- First the news-ish content: The Des Moines Business Record has a report calling for Iowa to focus on energy jobs so as to “maximize job growth and give the state a competitive economic advantage.”
- Meanwhile, The Atlantic has a piece advising presidential candidates about “The Impossibility of Reviving American Manufacturing.” The nutshell of the argument is that this is not 1979, and we can’t go back to that kind of manufacturing economy. Because “by and large, the manufacturing sector has only grown more skilled through the cutbacks of the last decade; the positions America has lost were positions it outgrew.”
- On a similar note, The New York Times has a piece arguing that it’s a “mirage” for presidential candidates to talk about a “return to manufacturing greatness” because manufacturing employment is shrinking across the globe as the world becomes more productive.
- FYI: A story on the website of Global Trading magazine focuses on details of a Warton School of Finance study about investments made by 75 global companies. According to the survey, most of those companies’ new investments in U.S. made manufacturing came not from reshoring but from European and Asian companies. A professor is quoted that companies that are coming to North America for manufacturing are doing for “market access and access to innovation, not for low labor costs.”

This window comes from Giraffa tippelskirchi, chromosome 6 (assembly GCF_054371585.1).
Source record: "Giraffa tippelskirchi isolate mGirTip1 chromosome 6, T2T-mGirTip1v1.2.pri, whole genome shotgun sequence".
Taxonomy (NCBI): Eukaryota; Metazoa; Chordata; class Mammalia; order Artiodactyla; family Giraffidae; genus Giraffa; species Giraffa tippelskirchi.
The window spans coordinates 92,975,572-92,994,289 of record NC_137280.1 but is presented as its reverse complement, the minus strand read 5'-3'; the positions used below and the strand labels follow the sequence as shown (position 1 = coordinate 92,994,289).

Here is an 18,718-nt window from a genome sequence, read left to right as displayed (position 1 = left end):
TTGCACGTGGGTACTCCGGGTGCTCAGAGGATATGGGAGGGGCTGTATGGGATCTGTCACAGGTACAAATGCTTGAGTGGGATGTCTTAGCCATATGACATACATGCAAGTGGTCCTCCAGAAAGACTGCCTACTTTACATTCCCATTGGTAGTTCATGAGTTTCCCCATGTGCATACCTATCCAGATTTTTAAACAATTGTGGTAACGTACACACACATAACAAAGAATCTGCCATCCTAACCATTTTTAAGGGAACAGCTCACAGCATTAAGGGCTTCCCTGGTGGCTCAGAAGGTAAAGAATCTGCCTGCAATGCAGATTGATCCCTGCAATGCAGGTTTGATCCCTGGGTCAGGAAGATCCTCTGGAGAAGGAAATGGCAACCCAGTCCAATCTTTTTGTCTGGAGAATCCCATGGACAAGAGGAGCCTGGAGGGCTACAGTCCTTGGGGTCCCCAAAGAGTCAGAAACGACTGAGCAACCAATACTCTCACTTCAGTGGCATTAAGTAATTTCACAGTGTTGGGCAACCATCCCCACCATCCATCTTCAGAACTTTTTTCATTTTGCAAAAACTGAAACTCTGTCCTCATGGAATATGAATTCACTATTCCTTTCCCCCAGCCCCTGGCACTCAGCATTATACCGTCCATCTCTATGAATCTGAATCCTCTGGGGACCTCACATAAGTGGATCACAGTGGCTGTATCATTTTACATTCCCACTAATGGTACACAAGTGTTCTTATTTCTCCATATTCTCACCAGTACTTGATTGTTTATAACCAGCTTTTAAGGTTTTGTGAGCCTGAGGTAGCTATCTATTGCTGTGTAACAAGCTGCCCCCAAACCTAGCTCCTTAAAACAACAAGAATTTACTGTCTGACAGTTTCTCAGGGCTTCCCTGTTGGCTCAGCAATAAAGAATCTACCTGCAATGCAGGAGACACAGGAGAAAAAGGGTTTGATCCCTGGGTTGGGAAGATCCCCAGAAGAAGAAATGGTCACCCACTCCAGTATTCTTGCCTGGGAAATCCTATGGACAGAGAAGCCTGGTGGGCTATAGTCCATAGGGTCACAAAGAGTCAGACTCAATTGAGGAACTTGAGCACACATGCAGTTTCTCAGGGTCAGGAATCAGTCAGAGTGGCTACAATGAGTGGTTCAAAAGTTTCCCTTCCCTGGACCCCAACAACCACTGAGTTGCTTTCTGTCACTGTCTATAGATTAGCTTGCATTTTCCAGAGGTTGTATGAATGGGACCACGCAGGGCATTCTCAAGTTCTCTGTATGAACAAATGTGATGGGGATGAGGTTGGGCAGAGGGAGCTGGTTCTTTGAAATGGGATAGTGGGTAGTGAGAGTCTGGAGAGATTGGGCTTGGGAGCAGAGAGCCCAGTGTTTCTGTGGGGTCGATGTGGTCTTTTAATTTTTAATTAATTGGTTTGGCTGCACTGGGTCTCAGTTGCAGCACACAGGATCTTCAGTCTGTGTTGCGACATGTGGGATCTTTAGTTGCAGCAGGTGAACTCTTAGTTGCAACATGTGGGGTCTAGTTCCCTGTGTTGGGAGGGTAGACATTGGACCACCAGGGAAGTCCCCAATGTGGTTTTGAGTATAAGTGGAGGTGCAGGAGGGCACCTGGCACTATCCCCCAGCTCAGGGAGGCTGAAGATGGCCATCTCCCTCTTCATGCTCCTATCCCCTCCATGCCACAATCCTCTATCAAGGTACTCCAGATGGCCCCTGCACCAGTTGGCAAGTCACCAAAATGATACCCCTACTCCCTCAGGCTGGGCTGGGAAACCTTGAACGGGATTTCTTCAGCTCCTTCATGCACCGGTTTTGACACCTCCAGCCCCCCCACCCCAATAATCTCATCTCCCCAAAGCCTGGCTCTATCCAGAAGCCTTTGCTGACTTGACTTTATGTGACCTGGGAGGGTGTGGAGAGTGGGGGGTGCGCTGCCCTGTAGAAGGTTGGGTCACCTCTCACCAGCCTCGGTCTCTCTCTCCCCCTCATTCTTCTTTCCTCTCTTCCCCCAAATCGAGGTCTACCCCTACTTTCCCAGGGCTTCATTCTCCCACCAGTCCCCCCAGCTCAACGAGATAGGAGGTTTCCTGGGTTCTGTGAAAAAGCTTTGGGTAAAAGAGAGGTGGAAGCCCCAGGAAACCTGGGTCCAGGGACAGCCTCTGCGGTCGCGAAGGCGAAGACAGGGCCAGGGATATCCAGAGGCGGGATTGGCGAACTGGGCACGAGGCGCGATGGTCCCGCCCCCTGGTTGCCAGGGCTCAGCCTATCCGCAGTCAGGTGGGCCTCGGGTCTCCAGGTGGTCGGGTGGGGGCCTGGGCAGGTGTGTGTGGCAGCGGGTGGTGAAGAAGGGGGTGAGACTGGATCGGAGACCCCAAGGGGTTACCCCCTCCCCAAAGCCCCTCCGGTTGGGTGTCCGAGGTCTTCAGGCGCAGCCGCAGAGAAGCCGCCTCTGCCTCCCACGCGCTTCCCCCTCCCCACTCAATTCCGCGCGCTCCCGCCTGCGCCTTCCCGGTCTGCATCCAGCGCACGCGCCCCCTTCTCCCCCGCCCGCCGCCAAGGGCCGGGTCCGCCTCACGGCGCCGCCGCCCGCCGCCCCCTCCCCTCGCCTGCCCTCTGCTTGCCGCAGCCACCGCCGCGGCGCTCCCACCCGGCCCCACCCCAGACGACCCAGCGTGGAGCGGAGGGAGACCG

- Another reminder of things you need to worry about: SC Magazine has a report from some IBM task force saying there’s an up-tic in “cyber incidents targeting manufacturing companies.” (Although health care was still the most targeted industry in 2015.)
- And finally, if you’re interested in numbers, Forbes has an article describing a Price Waterhouse Coopers report on 3-D printing and seven ways it’s “making manufacturing more competitive.”
Thanks for reading.
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